If we look up the definitions of personal growth, we will find things like “development from a simpler to a more complex stage”, “the process of developing or maturing physically, mentally, or spiritually”, and “progressive development, evolution, expansion”. Growth is our ability to become the next version of ourselves and some growth is chosen and worked for while other stages of growth are essential in reaction to our lives.

These definitions are assuming that we admit that in the moment of growth, something has to die. To expand into the next version of ourselves and to evolve in our response to the world around us, the old way of doing things has to die. The old belief about ourselves and the world has to die. Our old identity and the old way that we showed up in our lives has to die. The old way of being ourselves has to die.

These instances of death may be miniscule and at times, we may not even think about the death side of growth as we are so focused on the moving forward. At other times, the death side of growth may be much more obvious and even overwhelming.

Our ego mind represents our sense of self and the beliefs we hold about ourselves and about the world around us. It is the “I” in our identity and it is powerfully influenced, shaped, and persuaded by the scarcity culture that we live in. Scarcity culture thrives on shame, comparison, and disengagement, and the underlying message is “not enough” in some way. (The advertising industry makes billions of dollars every year convincing you that you are lacking in some way or that there is not enough of anything for any/everyone.)

Because this is the culture we live in, our ego mind will fight against growth and tell us that it is much too risky to evolve into the next version of ourselves; that we should just stay put. The ego senses the death side of growth and highlights it as a threat to our own safety. This is where the stories begin to play in our minds about how painful failure is, what others will think of us, and our own limitations. We may even convince ourselves that “it’s not that bad” and that we should stay right where and how we are, after all, we know what to expect here. And if we buy into these stories, our growth is stunted.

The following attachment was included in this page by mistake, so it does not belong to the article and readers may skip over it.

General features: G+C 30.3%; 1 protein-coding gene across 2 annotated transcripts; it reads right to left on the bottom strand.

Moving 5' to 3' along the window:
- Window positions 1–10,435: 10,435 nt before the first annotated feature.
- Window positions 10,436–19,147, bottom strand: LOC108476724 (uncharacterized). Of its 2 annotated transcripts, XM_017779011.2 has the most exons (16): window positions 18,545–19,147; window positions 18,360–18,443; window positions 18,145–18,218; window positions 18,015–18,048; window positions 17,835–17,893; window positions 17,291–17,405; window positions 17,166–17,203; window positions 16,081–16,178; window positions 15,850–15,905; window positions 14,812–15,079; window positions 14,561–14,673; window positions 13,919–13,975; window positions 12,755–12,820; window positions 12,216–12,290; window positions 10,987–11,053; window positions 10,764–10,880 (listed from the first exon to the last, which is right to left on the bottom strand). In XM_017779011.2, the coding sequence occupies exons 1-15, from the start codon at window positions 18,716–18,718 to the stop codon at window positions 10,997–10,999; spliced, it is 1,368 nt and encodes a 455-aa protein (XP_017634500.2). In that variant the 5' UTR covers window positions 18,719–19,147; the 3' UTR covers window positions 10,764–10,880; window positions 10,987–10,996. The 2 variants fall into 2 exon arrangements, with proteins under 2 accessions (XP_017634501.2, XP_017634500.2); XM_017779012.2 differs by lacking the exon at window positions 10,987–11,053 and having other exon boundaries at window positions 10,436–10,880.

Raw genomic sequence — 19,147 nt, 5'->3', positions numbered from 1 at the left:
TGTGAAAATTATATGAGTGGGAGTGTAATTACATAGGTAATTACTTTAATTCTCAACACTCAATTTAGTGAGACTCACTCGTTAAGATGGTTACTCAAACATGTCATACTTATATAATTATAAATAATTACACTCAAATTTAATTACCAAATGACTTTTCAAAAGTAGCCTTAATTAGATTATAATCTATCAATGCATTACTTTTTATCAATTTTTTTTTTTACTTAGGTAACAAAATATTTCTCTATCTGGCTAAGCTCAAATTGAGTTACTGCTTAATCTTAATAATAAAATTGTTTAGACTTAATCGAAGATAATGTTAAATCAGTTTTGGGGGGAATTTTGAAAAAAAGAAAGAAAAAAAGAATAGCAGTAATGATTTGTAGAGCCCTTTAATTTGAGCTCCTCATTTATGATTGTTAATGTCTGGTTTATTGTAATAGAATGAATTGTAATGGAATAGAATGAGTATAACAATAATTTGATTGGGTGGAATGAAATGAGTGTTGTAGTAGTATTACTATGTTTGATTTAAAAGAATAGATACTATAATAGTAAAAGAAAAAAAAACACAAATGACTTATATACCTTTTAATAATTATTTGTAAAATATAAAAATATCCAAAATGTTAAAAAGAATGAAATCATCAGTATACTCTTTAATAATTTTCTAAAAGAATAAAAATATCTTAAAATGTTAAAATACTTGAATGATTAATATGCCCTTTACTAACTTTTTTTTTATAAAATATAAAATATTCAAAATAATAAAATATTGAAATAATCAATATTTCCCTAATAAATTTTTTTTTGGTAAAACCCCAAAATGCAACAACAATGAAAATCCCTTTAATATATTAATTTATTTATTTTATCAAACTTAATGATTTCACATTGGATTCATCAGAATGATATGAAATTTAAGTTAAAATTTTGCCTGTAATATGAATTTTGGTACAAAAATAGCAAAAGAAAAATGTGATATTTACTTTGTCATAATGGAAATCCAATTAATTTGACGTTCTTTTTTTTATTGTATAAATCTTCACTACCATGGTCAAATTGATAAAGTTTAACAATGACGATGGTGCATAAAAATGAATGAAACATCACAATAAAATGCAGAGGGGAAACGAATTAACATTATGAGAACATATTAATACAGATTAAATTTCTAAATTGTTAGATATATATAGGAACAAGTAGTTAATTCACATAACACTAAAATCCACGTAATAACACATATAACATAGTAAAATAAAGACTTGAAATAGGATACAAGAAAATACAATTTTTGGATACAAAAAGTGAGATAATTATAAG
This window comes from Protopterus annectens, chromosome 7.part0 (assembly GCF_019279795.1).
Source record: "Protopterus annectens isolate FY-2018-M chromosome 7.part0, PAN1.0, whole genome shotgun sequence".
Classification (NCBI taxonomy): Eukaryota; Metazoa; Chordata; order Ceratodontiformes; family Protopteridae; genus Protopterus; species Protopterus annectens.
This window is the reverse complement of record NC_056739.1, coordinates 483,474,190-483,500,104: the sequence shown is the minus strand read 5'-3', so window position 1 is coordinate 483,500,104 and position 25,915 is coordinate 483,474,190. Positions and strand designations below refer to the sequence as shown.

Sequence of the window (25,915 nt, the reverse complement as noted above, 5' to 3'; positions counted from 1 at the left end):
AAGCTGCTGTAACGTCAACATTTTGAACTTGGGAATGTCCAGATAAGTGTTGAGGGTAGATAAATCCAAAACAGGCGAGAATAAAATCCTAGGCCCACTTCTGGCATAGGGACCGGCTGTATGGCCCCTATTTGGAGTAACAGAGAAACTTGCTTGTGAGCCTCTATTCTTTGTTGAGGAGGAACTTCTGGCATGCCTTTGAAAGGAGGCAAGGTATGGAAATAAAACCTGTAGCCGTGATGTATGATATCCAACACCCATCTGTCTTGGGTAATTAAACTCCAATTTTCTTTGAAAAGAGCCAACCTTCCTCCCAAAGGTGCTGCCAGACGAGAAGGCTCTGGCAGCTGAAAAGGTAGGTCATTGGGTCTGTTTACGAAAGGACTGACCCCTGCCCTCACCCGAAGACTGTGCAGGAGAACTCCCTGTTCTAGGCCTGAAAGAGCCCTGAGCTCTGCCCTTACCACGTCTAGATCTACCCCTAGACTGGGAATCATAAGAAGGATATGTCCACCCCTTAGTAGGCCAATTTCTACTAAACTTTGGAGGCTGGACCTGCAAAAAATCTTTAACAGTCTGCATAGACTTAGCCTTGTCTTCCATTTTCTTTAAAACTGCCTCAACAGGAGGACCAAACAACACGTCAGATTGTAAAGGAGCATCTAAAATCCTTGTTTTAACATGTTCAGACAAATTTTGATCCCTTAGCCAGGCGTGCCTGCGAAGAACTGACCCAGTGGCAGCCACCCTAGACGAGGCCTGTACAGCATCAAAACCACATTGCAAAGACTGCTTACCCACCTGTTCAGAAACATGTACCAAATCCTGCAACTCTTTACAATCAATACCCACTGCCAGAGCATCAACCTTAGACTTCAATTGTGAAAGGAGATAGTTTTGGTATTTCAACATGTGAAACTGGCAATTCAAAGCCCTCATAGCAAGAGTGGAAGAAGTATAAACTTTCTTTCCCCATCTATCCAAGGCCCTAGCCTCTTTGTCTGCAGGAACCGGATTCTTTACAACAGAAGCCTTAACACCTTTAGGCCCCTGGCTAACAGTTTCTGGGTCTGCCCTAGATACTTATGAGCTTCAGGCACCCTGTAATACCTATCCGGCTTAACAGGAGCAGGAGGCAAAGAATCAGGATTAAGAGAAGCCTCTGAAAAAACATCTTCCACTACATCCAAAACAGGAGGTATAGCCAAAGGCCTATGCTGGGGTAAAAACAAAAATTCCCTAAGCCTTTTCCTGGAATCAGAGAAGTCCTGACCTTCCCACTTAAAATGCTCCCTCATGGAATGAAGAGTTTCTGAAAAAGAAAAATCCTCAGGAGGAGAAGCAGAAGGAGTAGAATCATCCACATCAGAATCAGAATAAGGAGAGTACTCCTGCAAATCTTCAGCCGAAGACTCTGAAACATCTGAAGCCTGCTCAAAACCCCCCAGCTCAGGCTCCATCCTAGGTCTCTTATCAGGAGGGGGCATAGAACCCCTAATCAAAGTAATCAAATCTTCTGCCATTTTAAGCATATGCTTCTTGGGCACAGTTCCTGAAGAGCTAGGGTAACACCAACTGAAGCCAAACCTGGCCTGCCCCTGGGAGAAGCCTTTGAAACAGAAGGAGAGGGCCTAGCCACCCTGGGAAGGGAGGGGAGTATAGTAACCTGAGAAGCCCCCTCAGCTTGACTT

So, we must lean into surrender in the moment of growth. We must surrender the part of us that must die in exchange for who we are becoming. We must recognize our tendency to resist death of the old out of fear, surrender ourselves to the natural process of evolution, and allow ourselves to become.

This week, I invite you to become aware of how you may be resisting growth, holding onto the old, and staying stuck in old patterns and old identity. Can you surrender? See if you can try on who you are becoming and feel into how that version of you feels, thinks, and acts.

I will be trying right along with you.

Chat again soon,


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